Castelo Rodrigo is one of Portugal’s prettiest villages, even though there are only a few streets and even fewer shops, while Lamego is only about a 20-minute drive from Regua, which is an overnight stop each way on the cruise with a nice riverside walk and a museum about winemaking near the mooring site.

Lamego is an ancient city with several religious buildings including the church of the Convent of Santa Cruz, an impressive chapel designed by the same architect as Mateus Palace. From the church, there’s a wonderful view and a series of terraces all the way to the town, which you can walk to down a series of intricate stone staircases with 600 steps.

Porto and Salamanca are the highlights that bookend the cruise. Salamanca is an elegantly historic city with a massive square – Plaza Mayer – at its centre, two exquisite cathedrals, university buildings that are in Oxford and Cambridge’s architectural league and a Roman bridge that’s still in use.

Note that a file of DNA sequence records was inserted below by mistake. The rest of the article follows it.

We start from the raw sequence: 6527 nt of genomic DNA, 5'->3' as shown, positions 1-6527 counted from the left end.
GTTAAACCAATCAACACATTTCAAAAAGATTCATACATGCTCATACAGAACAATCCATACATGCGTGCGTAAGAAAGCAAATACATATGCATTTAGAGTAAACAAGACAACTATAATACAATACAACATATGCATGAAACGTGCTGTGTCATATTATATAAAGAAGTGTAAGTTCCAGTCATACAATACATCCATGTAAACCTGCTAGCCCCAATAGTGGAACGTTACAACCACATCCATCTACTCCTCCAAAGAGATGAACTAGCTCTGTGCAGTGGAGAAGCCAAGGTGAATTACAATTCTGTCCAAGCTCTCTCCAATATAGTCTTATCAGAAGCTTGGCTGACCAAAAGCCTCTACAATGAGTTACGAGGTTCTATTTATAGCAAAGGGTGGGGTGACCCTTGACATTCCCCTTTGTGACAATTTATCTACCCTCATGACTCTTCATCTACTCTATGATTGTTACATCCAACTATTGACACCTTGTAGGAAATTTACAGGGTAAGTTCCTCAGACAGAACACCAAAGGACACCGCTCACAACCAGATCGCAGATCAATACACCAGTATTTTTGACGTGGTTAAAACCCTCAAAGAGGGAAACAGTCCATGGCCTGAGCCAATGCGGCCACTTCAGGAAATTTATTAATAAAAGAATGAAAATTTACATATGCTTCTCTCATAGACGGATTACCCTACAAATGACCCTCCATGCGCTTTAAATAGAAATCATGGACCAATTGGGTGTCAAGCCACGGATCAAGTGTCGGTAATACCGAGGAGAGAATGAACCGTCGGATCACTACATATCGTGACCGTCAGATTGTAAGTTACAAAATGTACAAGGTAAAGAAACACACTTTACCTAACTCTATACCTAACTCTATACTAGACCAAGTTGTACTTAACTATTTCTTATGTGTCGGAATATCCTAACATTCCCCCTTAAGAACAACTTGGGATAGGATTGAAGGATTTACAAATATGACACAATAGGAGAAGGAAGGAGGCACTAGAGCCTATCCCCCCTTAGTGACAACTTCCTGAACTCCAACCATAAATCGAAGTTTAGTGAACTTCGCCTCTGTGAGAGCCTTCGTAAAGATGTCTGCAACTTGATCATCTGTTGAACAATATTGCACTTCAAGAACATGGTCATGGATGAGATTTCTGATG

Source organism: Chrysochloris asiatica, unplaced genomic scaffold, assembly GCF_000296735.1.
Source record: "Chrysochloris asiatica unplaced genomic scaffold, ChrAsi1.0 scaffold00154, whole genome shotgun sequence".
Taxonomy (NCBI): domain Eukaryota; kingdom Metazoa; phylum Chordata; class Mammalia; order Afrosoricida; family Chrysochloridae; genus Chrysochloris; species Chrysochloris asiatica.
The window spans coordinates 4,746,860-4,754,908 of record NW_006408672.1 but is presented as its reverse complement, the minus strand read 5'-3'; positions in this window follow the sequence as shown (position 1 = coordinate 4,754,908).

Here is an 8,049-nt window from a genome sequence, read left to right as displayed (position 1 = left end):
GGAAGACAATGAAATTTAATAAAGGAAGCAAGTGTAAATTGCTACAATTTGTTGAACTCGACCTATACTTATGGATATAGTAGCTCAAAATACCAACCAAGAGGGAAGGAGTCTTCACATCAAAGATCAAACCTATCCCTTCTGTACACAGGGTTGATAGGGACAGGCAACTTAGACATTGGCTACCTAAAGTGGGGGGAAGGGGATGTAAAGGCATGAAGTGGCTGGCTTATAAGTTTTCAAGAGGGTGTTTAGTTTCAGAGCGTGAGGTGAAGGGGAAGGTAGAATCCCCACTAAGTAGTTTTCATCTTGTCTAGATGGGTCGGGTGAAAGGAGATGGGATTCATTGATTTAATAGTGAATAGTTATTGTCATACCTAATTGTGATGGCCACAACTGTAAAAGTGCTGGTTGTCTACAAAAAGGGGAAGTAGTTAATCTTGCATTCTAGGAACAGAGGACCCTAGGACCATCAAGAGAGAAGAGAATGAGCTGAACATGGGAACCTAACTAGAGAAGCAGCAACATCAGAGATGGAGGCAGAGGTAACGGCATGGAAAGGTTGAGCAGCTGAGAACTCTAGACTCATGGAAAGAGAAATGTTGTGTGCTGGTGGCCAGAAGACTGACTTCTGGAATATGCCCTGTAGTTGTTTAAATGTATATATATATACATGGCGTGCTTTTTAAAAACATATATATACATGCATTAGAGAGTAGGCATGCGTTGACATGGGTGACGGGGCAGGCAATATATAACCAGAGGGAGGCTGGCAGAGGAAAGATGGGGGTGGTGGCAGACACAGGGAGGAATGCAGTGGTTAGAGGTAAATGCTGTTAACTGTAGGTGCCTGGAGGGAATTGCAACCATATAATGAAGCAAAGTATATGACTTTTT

Porto is the start and finish of the cruise, with two overnights so you can enjoy the outdoor bars and market at Vila Nova de Gaia, where the river ships moor, and a full day with a tour and tasting of one of the port houses in Gaia, plus guided tour of the city.


A pianist plays before drinks every night and after dinner most nights, which is enough for most passengers because they can still chat with others while they listen.

Local fado band musicians may join the ship for an evening and the staff sometimes entertain – we watched the opening of a vintage bottle of port with fire and ice (and a large knife).

But inevitably, the quiz with prizes was the most popular after-dinner event.

Fact box

MS Douro Splendour will continue to sail in Portugal with sister ship MS Douro Elegance, joined by Riviera Travel’s new Douro ship MS Porto Mirante in 2024.

It offers 7-night The Douro, Porto & Salamanca cruises from early April to late October, round-trip from Porto. Prices start from £1,849pp for a lower deck cabin departing April 23 2024, cruise only (rivieratravel.co.uk).